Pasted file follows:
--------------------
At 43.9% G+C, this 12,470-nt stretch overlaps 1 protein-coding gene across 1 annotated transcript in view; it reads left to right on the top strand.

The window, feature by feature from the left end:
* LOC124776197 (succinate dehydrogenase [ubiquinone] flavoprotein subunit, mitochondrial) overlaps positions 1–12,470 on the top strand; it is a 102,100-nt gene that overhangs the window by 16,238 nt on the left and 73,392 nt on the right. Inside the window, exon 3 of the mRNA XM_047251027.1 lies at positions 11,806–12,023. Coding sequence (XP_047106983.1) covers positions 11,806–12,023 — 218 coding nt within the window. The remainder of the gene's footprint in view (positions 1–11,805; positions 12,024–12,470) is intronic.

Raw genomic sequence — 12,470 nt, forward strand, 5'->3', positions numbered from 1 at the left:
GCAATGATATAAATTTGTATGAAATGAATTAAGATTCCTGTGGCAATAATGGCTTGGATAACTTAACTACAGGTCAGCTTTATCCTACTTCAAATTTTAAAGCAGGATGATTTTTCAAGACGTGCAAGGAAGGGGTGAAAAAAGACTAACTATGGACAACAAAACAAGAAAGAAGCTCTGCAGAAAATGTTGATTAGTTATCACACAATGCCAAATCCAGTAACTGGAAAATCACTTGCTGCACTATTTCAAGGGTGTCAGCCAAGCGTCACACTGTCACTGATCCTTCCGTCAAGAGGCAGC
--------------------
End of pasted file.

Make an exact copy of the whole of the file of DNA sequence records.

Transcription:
At 43.9% G+C, this 12,470-nt stretch overlaps 1 protein-coding gene across 1 annotated transcript in view; it reads left to right on the top strand.

The window, feature by feature from the left end:
* LOC124776197 (succinate dehydrogenase [ubiquinone] flavoprotein subunit, mitochondrial) overlaps positions 1–12,470 on the top strand; it is a 102,100-nt gene that overhangs the window by 16,238 nt on the left and 73,392 nt on the right. Inside the window, exon 3 of the mRNA XM_047251027.1 lies at positions 11,806–12,023. Coding sequence (XP_047106983.1) covers positions 11,806–12,023 — 218 coding nt within the window. The remainder of the gene's footprint in view (positions 1–11,805; positions 12,024–12,470) is intronic.

Raw genomic sequence — 12,470 nt, forward strand, 5'->3', positions numbered from 1 at the left:
GCAATGATATAAATTTGTATGAAATGAATTAAGATTCCTGTGGCAATAATGGCTTGGATAACTTAACTACAGGTCAGCTTTATCCTACTTCAAATTTTAAAGCAGGATGATTTTTCAAGACGTGCAAGGAAGGGGTGAAAAAAGACTAACTATGGACAACAAAACAAGAAAGAAGCTCTGCAGAAAATGTTGATTAGTTATCACACAATGCCAAATCCAGTAACTGGAAAATCACTTGCTGCACTATTTCAAGGGTGTCAGCCAAGCGTCACACTGTCACTGATCCTTCCGTCAAGAGGCAGC